Canonical have announced the release of Ubuntu 12.10, the latest version of their popular Linux operating system, with the slogan “Avoid The Pain of Windows 8.”
The release follows 6 long months of development, and introduces many new features to the desktop.
Ubuntu 12.10 – Blurring The Boundaries
Ubuntu 12.10 is, in many ways, the “concept album” of releases. It’s packed to the rafters with new features that blur the distinction between web and desktop.
This is most visible with the introduction of ‘Unity Web Apps’ – an innovative feature that allows over 30 popular websites to ‘integrate’ into the Ubuntu desktop as if they were a normal application.
Once added, apps and services like GMail, YouTube, Amazon and Facebook run in their own browser windows, boast Unity features like quicklists and notification alerts, and hook into Ubuntu’s indicator menus and HUD.
This focus on treating web apps as equal citizens to their desktop counterparts has a profound impact on user experience. Or to put it another way, the ‘gulf’ between the two becomes blurred – and blurred for the better.
But why the change? Canonical’s CEO Jane Silber explains:
“Ubuntu 12.10 is the operating system for the multi-device era. It makes life significantly easier for users by adapting Ubuntu to the way people really access their content today: online and on the hard drive, at work and at home, on the phone and, of course, on the PC.”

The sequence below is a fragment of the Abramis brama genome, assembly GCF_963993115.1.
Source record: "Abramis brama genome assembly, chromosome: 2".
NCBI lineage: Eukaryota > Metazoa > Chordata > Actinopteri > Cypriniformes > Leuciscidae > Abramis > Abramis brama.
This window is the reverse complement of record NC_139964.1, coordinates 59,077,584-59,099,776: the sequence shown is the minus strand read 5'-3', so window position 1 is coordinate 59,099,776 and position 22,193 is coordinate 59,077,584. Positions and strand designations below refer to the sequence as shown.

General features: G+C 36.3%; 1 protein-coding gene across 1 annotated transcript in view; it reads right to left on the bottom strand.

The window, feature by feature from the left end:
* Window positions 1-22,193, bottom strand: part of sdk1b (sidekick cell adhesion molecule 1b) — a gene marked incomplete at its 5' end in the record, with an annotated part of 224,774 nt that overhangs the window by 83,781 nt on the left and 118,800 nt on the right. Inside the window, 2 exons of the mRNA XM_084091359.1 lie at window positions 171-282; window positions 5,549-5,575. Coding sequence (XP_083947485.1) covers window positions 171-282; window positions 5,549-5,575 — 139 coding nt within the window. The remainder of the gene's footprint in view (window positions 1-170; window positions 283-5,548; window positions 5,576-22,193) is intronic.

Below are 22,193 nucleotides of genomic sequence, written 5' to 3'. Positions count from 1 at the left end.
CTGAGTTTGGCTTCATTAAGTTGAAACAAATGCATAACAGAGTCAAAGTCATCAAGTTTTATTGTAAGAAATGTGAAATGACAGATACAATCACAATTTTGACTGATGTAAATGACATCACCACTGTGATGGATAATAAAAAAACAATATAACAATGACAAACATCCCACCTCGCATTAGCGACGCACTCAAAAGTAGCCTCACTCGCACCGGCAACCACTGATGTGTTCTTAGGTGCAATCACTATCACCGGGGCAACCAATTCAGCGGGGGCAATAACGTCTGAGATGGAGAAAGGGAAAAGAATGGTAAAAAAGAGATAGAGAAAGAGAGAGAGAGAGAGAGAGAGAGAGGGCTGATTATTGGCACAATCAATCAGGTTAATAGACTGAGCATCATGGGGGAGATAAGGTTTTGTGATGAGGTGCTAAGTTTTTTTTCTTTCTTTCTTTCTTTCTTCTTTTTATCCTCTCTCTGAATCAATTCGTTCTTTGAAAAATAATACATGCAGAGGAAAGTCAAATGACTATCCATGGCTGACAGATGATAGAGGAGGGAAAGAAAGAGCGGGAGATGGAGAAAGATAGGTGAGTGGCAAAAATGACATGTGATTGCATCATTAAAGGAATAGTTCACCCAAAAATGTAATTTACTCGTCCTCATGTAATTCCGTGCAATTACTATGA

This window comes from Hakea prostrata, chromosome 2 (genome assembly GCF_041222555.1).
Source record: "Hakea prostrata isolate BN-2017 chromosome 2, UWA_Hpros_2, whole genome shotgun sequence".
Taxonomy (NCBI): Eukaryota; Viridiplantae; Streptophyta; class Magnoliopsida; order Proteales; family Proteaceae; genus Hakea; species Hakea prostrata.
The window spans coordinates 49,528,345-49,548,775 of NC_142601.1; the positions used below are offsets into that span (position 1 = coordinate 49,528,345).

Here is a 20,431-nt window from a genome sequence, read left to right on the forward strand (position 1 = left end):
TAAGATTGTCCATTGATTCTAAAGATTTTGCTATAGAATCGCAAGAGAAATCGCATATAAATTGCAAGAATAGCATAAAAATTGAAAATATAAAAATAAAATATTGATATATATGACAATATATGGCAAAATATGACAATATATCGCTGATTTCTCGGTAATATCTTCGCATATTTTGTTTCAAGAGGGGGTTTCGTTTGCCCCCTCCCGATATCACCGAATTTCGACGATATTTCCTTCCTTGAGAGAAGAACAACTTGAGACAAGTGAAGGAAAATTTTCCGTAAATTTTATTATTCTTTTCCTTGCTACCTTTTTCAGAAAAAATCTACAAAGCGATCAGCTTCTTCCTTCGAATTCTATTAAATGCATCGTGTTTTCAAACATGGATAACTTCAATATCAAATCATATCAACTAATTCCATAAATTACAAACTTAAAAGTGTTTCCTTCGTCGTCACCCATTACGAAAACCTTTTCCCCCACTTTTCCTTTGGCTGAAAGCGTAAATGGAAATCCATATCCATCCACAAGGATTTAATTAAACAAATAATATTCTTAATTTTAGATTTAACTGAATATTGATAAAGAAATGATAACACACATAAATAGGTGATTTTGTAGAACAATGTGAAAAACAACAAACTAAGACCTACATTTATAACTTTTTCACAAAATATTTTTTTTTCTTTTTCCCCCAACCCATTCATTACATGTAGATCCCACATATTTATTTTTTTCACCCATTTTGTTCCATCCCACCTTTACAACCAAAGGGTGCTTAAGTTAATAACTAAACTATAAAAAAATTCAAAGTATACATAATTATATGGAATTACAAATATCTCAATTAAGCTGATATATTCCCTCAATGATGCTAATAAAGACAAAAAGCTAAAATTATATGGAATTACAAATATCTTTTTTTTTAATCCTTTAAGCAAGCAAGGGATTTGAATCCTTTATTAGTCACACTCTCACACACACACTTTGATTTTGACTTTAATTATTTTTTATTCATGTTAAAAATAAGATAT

As innovative as mingling the two worlds is it doesn’t always result in the most popular of experiences. Ubuntu developers discovered this first-hand when Amazon Product Suggestions were introduced in to Unity’s Dash during development.
Although the feature is arguably useful – and Ubuntu’s founder has hinted at grand plans for it – the initial implementation left a lot to be desired. As well as shoving a row of (mostly) irrelevant results in users faces, there were legitimate concerns over the privacy and security of the data being entered into the Dash.
But the real test of popularity for this feature starts today with the release of 12.10 to the masses.
Will users appreciate product results appearing when they’re looking for their fave app, family snapshot, or music download?
Elsewhere in 12.10 we see Unity come of age with ‘Previews’. Previews let you left-click on an application or file to see additional information, controls, and options within the Dash itself.
This feature, coupled with the new lenses for browsing photos and social networks, makes Unity feel like a truly standout desktop environment.
Other changes to note include:
- Encryption Support in Ubuntu Installer
- Remote Desktop Login from Unity Greeter
- New ‘Online Accounts’ Utility
- New ‘On Demand’ Messaging Menu behaviour
- Theme Tweaks
Top 10 Features
Download Ubuntu 12.10
It’s important for us to point out that this is the first release of Ubuntu that won’t fit on a blank CD, though it can still be burnt to, and booted from, DVD and USB media.
So what are you waiting for? Grab the latest release fresh off the press from behind the link below. When you’re done check out our list of 10 Things to do After Installing Ubuntu.